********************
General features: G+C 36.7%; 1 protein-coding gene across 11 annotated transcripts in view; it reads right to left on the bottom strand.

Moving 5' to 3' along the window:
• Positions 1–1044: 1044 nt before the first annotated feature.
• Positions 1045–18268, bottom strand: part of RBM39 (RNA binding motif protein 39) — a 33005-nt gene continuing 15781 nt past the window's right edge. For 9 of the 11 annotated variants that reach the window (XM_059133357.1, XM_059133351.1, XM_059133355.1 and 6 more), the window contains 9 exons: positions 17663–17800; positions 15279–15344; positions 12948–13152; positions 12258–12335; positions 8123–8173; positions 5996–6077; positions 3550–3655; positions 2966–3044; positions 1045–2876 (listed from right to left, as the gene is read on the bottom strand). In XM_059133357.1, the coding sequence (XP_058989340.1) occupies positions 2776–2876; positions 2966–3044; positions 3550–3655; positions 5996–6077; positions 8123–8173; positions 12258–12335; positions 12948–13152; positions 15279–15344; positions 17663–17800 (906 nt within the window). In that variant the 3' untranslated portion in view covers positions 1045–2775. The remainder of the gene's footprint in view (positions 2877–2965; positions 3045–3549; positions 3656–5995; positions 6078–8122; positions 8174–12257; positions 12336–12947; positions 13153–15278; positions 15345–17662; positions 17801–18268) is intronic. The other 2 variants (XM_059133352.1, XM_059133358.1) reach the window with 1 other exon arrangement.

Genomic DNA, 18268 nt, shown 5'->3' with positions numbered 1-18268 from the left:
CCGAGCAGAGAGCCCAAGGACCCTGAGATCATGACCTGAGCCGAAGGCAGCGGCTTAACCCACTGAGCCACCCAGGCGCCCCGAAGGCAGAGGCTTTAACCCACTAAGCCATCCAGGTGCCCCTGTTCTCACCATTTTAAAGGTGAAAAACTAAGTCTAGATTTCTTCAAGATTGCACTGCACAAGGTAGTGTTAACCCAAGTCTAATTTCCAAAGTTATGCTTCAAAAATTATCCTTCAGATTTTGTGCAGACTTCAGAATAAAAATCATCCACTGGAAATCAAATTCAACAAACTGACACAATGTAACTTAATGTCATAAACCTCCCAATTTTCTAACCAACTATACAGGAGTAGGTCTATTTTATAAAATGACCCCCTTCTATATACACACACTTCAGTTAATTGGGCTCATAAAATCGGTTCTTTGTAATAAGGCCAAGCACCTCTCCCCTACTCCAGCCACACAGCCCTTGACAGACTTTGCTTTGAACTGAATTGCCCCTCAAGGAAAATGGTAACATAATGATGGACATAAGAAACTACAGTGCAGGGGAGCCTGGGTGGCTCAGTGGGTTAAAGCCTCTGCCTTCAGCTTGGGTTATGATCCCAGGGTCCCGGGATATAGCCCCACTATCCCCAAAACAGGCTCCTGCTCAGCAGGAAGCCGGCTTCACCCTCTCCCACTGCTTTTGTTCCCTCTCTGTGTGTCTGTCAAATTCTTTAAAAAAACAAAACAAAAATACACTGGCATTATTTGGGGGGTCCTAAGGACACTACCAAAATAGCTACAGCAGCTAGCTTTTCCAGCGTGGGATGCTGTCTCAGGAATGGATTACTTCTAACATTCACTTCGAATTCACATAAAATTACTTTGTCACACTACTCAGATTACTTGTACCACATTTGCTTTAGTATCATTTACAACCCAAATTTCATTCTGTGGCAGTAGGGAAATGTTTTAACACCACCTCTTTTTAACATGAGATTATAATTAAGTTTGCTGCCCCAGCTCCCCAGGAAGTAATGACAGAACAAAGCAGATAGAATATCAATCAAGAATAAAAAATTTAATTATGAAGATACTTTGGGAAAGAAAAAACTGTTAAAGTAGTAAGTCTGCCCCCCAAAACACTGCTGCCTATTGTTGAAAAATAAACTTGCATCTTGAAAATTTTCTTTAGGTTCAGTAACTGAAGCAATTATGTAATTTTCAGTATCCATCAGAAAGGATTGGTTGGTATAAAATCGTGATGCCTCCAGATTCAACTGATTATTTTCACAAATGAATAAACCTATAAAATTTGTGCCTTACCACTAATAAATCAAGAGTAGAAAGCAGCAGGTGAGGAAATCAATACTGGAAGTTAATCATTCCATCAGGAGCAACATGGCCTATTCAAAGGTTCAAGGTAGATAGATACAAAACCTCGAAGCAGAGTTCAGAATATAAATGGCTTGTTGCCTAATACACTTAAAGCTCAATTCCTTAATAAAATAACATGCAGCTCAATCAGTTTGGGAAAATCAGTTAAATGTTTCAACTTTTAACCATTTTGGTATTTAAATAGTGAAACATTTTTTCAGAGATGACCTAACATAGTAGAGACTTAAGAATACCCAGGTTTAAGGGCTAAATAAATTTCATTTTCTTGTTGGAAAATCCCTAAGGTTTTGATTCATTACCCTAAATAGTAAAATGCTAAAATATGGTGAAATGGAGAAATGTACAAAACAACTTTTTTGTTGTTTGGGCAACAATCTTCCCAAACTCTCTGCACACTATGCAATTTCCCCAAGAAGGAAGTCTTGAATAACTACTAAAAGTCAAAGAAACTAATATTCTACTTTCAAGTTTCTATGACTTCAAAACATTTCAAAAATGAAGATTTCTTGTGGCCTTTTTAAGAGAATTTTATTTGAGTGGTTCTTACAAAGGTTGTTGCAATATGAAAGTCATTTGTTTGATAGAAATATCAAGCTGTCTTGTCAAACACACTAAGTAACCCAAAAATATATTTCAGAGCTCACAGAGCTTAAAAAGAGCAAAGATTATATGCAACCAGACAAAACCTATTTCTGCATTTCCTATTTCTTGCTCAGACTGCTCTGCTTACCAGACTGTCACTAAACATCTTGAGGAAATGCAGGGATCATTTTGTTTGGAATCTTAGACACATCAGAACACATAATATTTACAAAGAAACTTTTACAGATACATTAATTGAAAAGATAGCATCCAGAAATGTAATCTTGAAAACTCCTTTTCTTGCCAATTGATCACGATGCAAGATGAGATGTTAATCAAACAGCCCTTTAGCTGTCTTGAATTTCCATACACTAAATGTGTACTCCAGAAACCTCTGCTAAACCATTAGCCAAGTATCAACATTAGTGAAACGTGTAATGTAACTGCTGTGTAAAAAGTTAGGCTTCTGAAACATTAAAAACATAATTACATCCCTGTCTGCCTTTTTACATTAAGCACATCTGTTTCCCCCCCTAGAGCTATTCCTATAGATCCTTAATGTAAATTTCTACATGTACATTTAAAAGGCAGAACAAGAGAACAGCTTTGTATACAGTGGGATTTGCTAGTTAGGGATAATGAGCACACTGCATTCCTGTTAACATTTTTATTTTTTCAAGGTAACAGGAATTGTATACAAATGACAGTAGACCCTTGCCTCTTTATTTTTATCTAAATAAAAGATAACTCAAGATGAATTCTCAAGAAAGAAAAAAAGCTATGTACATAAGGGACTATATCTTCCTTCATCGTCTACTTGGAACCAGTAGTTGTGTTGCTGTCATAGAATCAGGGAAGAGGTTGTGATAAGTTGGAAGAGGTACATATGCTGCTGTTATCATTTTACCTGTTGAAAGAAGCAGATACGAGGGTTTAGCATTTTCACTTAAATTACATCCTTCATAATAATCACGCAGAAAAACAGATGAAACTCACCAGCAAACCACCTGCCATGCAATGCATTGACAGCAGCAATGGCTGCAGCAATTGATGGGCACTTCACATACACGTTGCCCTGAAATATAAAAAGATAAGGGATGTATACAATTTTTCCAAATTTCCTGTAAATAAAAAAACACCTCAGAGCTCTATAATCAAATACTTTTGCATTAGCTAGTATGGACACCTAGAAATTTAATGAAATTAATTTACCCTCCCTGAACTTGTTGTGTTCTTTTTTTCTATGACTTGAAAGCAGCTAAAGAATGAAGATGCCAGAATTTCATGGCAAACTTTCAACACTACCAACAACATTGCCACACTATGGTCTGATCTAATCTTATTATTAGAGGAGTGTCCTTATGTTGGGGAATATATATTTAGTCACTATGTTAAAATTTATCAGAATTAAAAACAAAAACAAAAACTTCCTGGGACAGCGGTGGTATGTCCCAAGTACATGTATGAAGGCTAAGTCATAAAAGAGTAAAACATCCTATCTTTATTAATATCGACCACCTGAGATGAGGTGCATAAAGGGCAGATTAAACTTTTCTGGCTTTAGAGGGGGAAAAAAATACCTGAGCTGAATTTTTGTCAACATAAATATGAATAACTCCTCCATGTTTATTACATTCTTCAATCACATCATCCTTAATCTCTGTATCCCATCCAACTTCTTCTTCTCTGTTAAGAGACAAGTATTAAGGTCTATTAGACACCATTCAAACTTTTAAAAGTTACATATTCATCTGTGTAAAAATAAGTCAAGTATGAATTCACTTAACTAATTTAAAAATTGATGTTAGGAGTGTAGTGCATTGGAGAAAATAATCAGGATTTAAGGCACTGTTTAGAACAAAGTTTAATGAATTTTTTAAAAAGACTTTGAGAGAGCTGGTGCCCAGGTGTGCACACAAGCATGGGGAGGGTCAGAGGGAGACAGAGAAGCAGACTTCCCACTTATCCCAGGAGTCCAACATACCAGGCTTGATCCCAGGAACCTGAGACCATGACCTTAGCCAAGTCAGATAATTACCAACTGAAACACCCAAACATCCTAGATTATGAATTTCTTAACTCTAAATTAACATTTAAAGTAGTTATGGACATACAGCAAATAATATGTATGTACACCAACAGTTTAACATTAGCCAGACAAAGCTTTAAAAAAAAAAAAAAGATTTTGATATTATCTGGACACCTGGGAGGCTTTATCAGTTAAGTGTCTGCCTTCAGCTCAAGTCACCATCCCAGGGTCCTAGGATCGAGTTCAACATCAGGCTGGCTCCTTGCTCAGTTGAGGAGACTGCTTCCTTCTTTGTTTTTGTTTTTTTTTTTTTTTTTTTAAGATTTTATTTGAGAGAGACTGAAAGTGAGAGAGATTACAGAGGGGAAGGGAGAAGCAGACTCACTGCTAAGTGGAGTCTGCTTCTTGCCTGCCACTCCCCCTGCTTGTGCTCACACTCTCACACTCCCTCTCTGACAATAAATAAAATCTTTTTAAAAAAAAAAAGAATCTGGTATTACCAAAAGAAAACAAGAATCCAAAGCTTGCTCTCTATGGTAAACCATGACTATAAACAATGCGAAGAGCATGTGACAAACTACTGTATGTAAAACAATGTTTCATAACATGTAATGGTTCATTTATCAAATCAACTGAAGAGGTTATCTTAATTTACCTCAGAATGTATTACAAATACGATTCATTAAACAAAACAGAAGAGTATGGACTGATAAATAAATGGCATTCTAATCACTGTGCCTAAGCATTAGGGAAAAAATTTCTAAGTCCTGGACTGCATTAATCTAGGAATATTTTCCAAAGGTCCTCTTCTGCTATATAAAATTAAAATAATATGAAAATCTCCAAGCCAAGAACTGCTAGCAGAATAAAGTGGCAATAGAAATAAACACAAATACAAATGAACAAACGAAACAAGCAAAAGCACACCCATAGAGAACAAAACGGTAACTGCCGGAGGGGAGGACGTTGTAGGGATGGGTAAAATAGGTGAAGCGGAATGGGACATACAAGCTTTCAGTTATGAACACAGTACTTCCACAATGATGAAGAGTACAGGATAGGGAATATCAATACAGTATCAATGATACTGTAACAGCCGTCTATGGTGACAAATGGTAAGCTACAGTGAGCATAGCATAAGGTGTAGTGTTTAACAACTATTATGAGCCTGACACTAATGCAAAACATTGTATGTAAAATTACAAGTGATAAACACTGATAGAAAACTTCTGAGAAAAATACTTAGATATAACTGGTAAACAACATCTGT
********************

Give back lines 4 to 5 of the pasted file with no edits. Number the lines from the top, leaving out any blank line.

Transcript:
• Positions 1045–18268, bottom strand: part of RBM39 (RNA binding motif protein 39) — a 33005-nt gene continuing 15781 nt past the window's right edge. For 9 of the 11 annotated variants that reach the window (XM_059133357.1, XM_059133351.1, XM_059133355.1 and 6 more), the window contains 9 exons: positions 17663–17800; positions 15279–15344; positions 12948–13152; positions 12258–12335; positions 8123–8173; positions 5996–6077; positions 3550–3655; positions 2966–3044; positions 1045–2876 (listed from right to left, as the gene is read on the bottom strand). In XM_059133357.1, the coding sequence (XP_058989340.1) occupies positions 2776–2876; positions 2966–3044; positions 3550–3655; positions 5996–6077; positions 8123–8173; positions 12258–12335; positions 12948–13152; positions 15279–15344; positions 17663–17800 (906 nt within the window). In that variant the 3' untranslated portion in view covers positions 1045–2775. The remainder of the gene's footprint in view (positions 2877–2965; positions 3045–3549; positions 3656–5995; positions 6078–8122; positions 8174–12257; positions 12336–12947; positions 13153–15278; positions 15345–17662; positions 17801–18268) is intronic. The other 2 variants (XM_059133352.1, XM_059133358.1) reach the window with 1 other exon arrangement.

Genomic DNA, 18268 nt, shown 5'->3' with positions numbered 1-18268 from the left: